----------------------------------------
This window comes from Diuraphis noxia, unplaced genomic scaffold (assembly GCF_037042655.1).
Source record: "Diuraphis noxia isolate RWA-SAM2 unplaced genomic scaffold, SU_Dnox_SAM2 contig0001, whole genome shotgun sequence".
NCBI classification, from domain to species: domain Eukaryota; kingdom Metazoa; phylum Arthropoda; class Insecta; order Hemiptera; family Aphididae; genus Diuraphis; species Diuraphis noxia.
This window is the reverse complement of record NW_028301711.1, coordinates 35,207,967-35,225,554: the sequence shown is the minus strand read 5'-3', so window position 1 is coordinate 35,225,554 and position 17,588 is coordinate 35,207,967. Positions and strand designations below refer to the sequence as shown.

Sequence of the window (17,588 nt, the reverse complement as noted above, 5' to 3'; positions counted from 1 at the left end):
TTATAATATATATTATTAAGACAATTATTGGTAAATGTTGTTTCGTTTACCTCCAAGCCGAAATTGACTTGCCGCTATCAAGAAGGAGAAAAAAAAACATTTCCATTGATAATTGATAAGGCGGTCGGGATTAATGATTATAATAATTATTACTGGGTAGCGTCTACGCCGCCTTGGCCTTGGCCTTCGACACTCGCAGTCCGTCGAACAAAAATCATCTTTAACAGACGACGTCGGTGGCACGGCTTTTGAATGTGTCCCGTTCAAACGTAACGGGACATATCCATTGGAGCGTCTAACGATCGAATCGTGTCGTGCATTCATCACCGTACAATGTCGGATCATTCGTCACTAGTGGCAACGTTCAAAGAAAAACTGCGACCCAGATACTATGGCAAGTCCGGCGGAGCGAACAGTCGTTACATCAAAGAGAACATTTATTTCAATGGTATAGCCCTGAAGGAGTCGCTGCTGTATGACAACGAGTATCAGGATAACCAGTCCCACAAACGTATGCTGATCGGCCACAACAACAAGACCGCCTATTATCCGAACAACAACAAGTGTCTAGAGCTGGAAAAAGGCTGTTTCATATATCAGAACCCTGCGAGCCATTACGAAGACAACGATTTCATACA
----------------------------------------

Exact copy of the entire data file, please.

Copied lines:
This window comes from Diuraphis noxia, unplaced genomic scaffold (assembly GCF_037042655.1).
Source record: "Diuraphis noxia isolate RWA-SAM2 unplaced genomic scaffold, SU_Dnox_SAM2 contig0001, whole genome shotgun sequence".
NCBI classification, from domain to species: domain Eukaryota; kingdom Metazoa; phylum Arthropoda; class Insecta; order Hemiptera; family Aphididae; genus Diuraphis; species Diuraphis noxia.
This window is the reverse complement of record NW_028301711.1, coordinates 35,207,967-35,225,554: the sequence shown is the minus strand read 5'-3', so window position 1 is coordinate 35,225,554 and position 17,588 is coordinate 35,207,967. Positions and strand designations below refer to the sequence as shown.

Sequence of the window (17,588 nt, the reverse complement as noted above, 5' to 3'; positions counted from 1 at the left end):
TTATAATATATATTATTAAGACAATTATTGGTAAATGTTGTTTCGTTTACCTCCAAGCCGAAATTGACTTGCCGCTATCAAGAAGGAGAAAAAAAAACATTTCCATTGATAATTGATAAGGCGGTCGGGATTAATGATTATAATAATTATTACTGGGTAGCGTCTACGCCGCCTTGGCCTTGGCCTTCGACACTCGCAGTCCGTCGAACAAAAATCATCTTTAACAGACGACGTCGGTGGCACGGCTTTTGAATGTGTCCCGTTCAAACGTAACGGGACATATCCATTGGAGCGTCTAACGATCGAATCGTGTCGTGCATTCATCACCGTACAATGTCGGATCATTCGTCACTAGTGGCAACGTTCAAAGAAAAACTGCGACCCAGATACTATGGCAAGTCCGGCGGAGCGAACAGTCGTTACATCAAAGAGAACATTTATTTCAATGGTATAGCCCTGAAGGAGTCGCTGCTGTATGACAACGAGTATCAGGATAACCAGTCCCACAAACGTATGCTGATCGGCCACAACAACAAGACCGCCTATTATCCGAACAACAACAAGTGTCTAGAGCTGGAAAAAGGCTGTTTCATATATCAGAACCCTGCGAGCCATTACGAAGACAACGATTTCATACA